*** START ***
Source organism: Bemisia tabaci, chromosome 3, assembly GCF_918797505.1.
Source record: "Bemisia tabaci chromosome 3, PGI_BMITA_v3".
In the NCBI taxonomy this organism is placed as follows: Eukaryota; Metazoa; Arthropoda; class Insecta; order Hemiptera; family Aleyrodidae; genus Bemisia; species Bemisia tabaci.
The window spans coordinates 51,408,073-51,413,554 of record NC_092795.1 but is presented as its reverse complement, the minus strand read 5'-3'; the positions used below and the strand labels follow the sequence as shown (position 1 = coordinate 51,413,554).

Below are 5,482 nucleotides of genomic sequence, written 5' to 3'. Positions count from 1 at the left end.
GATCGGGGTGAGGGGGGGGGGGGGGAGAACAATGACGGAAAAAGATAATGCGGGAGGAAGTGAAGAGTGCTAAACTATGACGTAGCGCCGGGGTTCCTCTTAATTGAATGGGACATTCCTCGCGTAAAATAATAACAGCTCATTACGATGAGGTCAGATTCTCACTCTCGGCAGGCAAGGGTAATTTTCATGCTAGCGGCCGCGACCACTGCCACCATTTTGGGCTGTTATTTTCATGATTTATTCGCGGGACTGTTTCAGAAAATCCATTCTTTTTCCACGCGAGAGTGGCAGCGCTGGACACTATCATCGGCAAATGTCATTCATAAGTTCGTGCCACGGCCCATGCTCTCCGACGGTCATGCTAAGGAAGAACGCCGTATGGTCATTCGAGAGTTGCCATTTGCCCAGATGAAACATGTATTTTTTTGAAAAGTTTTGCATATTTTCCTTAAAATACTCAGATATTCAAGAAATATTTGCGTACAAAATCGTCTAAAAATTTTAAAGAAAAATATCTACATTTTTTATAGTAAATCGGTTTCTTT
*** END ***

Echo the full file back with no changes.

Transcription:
Source organism: Bemisia tabaci, chromosome 3, assembly GCF_918797505.1.
Source record: "Bemisia tabaci chromosome 3, PGI_BMITA_v3".
In the NCBI taxonomy this organism is placed as follows: Eukaryota; Metazoa; Arthropoda; class Insecta; order Hemiptera; family Aleyrodidae; genus Bemisia; species Bemisia tabaci.
The window spans coordinates 51,408,073-51,413,554 of record NC_092795.1 but is presented as its reverse complement, the minus strand read 5'-3'; the positions used below and the strand labels follow the sequence as shown (position 1 = coordinate 51,413,554).

Below are 5,482 nucleotides of genomic sequence, written 5' to 3'. Positions count from 1 at the left end.
GATCGGGGTGAGGGGGGGGGGGGGGAGAACAATGACGGAAAAAGATAATGCGGGAGGAAGTGAAGAGTGCTAAACTATGACGTAGCGCCGGGGTTCCTCTTAATTGAATGGGACATTCCTCGCGTAAAATAATAACAGCTCATTACGATGAGGTCAGATTCTCACTCTCGGCAGGCAAGGGTAATTTTCATGCTAGCGGCCGCGACCACTGCCACCATTTTGGGCTGTTATTTTCATGATTTATTCGCGGGACTGTTTCAGAAAATCCATTCTTTTTCCACGCGAGAGTGGCAGCGCTGGACACTATCATCGGCAAATGTCATTCATAAGTTCGTGCCACGGCCCATGCTCTCCGACGGTCATGCTAAGGAAGAACGCCGTATGGTCATTCGAGAGTTGCCATTTGCCCAGATGAAACATGTATTTTTTTGAAAAGTTTTGCATATTTTCCTTAAAATACTCAGATATTCAAGAAATATTTGCGTACAAAATCGTCTAAAAATTTTAAAGAAAAATATCTACATTTTTTATAGTAAATCGGTTTCTTT